City of Tshwane Advances Plan to Secure 1,000 MW by 2026

Strategic Partnership with Independent Power Producers Key to Energy Independence

by Ikeoluwa Juliana Ogungbangbe

The City of Tshwane is moving forward with a grand initiative to procure or revive 1,000 megawatts (MW) of electricity generation capacity by 2026. This strategic act aims to enhance the security of the city’s energy supply and reduce its reliance on Eskom, South Africa’s main electricity supplier. The announcement came from Executive Mayor Cilliers Brink during the inaugural Tshwane Energy Summit.

Mayor Brink outlined the city’s strategy, which includes seeking partnerships with independent power producers (IPPs) due to financial constraints preventing the city from undertaking generation projects alone. The plan includes reviving generation at the mothballed Pretoria West and Rooiwal coal stations, offering 40-year leases and exploring utility-scale renewable generation on greenfield sites within the metropolitan area.

In February, the city initiated a request for information to measure the interest of IPPs in constructing alternative and renewable energy projects. The responses from this request have recently been evaluated and will inform the drafting of a more detailed request for proposals (RFP).

The city is also looking to hire a transaction adviser to manage the revival of generation at the Pretoria West and Rooiwal sites, recognizing the complexities of these projects. This includes a controversial proposal to restart coal generation at Rooiwal, which has a nameplate capacity of 300 MW and has been dormant for about a decade, despite the integrity of its core infrastructure.

The prospects for resuming operations at the older and fire-damaged Pretoria West plant are less certain. Brink acknowledged that the primary value of these sites lies in their proximity to grid networks, which are crucial for power evacuation. Guidance from the soon-to-be-appointed transaction adviser and market responses will shape the city’s technological choices before issuing an RFP. “We don’t want to limit our options prematurely. We plan to present our infrastructure and let the transaction adviser help us maximize market responses,” Brink explained in an interview with Engineering News at the summit.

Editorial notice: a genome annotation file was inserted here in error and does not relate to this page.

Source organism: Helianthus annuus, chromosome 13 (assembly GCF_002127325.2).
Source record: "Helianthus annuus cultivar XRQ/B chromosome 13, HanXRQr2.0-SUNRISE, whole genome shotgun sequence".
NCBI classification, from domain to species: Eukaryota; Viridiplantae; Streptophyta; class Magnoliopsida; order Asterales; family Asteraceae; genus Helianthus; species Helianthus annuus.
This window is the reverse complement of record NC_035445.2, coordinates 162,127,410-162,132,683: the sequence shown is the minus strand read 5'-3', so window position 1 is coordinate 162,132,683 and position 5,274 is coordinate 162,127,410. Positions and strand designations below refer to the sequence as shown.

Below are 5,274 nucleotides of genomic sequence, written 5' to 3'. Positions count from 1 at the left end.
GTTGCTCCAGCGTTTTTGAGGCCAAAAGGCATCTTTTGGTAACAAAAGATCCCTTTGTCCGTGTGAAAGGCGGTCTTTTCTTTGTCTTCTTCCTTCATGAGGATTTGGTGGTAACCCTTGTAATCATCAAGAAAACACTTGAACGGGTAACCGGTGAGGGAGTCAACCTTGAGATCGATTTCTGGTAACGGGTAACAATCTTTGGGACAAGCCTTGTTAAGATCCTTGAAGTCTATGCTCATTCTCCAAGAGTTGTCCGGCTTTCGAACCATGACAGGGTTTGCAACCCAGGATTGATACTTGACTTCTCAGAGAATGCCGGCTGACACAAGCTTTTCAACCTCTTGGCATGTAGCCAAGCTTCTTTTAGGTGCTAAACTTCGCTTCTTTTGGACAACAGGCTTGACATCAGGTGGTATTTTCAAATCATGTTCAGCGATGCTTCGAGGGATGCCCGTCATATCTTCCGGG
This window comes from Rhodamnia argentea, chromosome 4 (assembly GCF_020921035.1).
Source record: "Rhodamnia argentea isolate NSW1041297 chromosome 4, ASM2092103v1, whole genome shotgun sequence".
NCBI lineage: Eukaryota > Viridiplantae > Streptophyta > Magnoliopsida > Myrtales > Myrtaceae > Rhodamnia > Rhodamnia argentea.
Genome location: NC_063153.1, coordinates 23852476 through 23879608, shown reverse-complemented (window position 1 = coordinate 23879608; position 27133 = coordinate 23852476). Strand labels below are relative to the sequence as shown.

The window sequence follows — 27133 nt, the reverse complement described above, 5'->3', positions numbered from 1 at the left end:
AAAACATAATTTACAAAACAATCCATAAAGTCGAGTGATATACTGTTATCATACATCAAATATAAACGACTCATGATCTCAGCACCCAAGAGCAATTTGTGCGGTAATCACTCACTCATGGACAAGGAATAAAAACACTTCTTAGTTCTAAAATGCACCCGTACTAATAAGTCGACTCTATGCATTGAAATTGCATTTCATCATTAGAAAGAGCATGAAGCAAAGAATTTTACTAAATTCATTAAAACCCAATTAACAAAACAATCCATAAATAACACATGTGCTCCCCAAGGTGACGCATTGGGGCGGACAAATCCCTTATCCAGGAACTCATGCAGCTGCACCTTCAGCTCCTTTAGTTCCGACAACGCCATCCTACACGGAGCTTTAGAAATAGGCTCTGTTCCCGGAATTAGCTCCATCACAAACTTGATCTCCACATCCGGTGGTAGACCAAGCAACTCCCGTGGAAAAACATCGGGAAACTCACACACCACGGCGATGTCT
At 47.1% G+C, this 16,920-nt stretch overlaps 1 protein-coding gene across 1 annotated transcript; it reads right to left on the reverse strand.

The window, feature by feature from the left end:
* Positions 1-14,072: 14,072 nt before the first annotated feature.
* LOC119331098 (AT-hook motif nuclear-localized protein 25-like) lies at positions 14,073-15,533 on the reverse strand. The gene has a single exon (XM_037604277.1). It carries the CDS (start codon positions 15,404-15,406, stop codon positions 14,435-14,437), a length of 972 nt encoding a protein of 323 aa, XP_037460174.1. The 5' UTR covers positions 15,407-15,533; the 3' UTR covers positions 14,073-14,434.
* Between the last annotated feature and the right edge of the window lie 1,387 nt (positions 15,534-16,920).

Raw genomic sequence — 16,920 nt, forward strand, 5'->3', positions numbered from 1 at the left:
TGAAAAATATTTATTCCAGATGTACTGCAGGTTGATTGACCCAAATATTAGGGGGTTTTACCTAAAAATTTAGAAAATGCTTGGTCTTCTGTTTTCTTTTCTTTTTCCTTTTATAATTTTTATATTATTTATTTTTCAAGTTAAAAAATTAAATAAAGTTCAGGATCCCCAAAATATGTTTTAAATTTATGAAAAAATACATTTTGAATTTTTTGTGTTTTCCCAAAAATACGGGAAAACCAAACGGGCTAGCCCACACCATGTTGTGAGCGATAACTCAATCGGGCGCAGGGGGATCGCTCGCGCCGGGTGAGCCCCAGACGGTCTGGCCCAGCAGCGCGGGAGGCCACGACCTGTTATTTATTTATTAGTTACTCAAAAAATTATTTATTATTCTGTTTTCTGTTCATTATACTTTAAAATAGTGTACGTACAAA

It is possible that the RFP for greenfield renewable energy projects may be issued separately and before the RFP for the Pretoria West and Rooiwal sites, reflecting the distinct challenges and opportunities each project presents. Details about the financial model for these projects remain unclear, particularly whether Tshwane will offer power purchase agreement guarantees similar to those underpinning national government’s renewables projects. Brink also highlighted the need for a supportive policy environment, including a new wheeling framework that would lower risks by allowing IPPs to contract with multiple customers rather than relying on a single financially unstable buyer.

Addressing the city’s financial challenges is a priority for Brink, who is spearheading efforts to recover R6 billion of the city’s R23 billion in outstanding debts as a short-term goal. “As much as we want to become independent from Eskom, we need to restore our credibility and financial health to build meaningful relationships with IPPs,” Brink stated.

In addition to procuring large-scale generation capacity, Tshwane is also reviewing its feed-in tariff to make it more appealing to businesses and households interested in selling power back to the grid, especially following a spike in rooftop solar installations across the region. The city’s approach to integrating prosumers and embedded generators into its energy network is part of a comprehensive resource plan currently being developed with the Council for Scientific and Industrial Research, based in Tshwane.

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